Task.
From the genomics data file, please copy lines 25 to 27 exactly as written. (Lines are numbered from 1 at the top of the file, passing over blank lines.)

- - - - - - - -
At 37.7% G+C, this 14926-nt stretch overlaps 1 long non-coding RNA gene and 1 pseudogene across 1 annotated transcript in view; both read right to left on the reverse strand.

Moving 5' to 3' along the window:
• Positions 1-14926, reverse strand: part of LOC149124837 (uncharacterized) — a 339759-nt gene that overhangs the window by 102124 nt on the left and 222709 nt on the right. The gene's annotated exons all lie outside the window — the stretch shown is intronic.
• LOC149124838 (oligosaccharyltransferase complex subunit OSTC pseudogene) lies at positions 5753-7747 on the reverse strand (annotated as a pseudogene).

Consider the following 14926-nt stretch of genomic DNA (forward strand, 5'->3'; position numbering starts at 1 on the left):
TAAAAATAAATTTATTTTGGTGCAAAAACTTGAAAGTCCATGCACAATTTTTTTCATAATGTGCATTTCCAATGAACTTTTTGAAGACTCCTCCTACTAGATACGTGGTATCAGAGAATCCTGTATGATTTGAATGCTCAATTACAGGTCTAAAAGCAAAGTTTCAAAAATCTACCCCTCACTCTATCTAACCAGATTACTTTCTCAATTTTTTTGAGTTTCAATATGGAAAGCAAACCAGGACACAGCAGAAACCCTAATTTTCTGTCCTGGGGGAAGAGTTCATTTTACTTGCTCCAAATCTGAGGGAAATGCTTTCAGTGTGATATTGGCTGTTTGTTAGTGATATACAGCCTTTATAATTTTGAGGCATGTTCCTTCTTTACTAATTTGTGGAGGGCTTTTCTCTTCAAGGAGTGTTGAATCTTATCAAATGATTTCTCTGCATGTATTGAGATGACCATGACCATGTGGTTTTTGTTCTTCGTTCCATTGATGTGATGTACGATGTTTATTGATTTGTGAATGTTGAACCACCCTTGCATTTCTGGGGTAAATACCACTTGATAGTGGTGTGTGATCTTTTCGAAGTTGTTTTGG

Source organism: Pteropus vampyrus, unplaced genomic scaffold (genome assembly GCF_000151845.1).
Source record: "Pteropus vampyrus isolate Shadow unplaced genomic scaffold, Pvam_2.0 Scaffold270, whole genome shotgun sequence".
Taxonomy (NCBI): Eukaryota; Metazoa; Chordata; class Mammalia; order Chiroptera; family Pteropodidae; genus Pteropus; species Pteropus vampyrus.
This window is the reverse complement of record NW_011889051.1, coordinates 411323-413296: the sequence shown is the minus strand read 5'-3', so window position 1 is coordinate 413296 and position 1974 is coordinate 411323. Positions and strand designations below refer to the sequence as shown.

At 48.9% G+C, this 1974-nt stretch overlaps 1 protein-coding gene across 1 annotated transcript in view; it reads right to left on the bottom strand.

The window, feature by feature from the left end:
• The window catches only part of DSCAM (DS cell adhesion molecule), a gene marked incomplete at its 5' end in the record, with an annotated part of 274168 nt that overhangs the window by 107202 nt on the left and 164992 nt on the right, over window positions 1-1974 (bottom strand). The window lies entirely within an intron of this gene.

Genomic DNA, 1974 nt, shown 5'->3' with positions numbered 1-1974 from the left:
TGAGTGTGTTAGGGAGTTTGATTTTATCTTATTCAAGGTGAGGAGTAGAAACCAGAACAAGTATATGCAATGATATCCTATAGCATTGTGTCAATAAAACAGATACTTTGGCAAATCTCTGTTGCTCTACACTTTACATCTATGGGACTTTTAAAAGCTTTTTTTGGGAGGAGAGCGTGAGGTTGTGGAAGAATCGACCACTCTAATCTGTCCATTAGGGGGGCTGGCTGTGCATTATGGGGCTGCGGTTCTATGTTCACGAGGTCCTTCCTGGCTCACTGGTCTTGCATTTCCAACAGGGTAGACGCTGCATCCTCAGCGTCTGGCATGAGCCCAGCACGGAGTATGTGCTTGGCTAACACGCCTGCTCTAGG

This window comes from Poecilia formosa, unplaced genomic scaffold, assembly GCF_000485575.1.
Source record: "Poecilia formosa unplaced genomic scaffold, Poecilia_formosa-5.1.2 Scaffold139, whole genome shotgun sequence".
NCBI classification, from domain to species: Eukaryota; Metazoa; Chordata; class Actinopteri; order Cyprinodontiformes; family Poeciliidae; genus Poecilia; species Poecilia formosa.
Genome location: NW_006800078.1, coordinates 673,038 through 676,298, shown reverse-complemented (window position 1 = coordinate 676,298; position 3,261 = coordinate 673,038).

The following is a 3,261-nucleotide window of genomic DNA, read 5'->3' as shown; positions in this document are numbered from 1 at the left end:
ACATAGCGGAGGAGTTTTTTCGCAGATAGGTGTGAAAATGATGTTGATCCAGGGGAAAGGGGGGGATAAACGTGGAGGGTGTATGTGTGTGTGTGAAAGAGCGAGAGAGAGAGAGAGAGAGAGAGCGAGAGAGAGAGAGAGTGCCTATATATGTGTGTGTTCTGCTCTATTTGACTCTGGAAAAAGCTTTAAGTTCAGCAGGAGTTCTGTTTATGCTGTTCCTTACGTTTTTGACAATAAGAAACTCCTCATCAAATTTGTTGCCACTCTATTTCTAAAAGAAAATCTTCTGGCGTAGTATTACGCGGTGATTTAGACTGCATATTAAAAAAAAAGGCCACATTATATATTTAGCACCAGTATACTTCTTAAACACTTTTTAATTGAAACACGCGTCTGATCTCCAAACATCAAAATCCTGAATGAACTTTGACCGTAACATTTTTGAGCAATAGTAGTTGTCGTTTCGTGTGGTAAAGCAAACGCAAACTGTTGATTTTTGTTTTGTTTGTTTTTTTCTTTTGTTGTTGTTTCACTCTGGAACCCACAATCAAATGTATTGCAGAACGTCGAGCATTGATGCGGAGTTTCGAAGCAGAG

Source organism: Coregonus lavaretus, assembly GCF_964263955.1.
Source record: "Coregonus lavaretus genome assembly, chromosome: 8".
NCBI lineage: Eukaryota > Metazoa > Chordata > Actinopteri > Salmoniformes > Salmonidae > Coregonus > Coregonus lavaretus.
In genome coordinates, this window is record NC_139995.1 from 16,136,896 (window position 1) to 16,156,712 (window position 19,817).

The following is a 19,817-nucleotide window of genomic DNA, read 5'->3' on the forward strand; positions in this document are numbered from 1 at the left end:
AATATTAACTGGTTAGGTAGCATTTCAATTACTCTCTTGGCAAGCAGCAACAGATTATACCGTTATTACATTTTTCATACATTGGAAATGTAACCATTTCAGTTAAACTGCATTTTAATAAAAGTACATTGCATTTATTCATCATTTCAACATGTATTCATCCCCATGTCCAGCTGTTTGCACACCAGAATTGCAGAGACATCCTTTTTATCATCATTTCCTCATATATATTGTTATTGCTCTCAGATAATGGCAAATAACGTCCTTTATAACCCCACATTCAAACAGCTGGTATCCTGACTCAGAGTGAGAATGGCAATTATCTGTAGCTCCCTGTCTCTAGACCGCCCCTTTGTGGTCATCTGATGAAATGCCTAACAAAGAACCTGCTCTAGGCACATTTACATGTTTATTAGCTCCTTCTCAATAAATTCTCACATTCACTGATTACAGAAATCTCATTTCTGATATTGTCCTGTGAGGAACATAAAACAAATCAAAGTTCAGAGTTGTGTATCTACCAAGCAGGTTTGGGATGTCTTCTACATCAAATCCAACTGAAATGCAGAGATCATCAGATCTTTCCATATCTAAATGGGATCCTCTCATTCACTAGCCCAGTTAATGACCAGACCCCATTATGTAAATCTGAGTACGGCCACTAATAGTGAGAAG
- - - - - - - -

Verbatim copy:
In genome coordinates, this window is record NC_139995.1 from 16,136,896 (window position 1) to 16,156,712 (window position 19,817).

The following is a 19,817-nucleotide window of genomic DNA, read 5'->3' on the forward strand; positions in this document are numbered from 1 at the left end:
AATATTAACTGGTTAGGTAGCATTTCAATTACTCTCTTGGCAAGCAGCAACAGATTATACCGTTATTACATTTTTCATACATTGGAAATGTAACCATTTCAGTTAAACTGCATTTTAATAAAAGTACATTGCATTTATTCATCATTTCAACATGTATTCATCCCCATGTCCAGCTGTTTGCACACCAGAATTGCAGAGACATCCTTTTTATCATCATTTCCTCATATATATTGTTATTGCTCTCAGATAATGGCAAATAACGTCCTTTATAACCCCACATTCAAACAGCTGGTATCCTGACTCAGAGTGAGAATGGCAATTATCTGTAGCTCCCTGTCTCTAGACCGCCCCTTTGTGGTCATCTGATGAAATGCCTAACAAAGAACCTGCTCTAGGCACATTTACATGTTTATTAGCTCCTTCTCAATAAATTCTCACATTCACTGATTACAGAAATCTCATTTCTGATATTGTCCTGTGAGGAACATAAAACAAATCAAAGTTCAGAGTTGTGTATCTACCAAGCAGGTTTGGGATGTCTTCTACATCAAATCCAACTGAAATGCAGAGATCATCAGATCTTTCCATATCTAAATGGGATCCTCTCATTCACTAGCCCAGTTAATGACCAGACCCCATTATGTAAATCTGAGTACGGCCACTAATAGTGAGAAG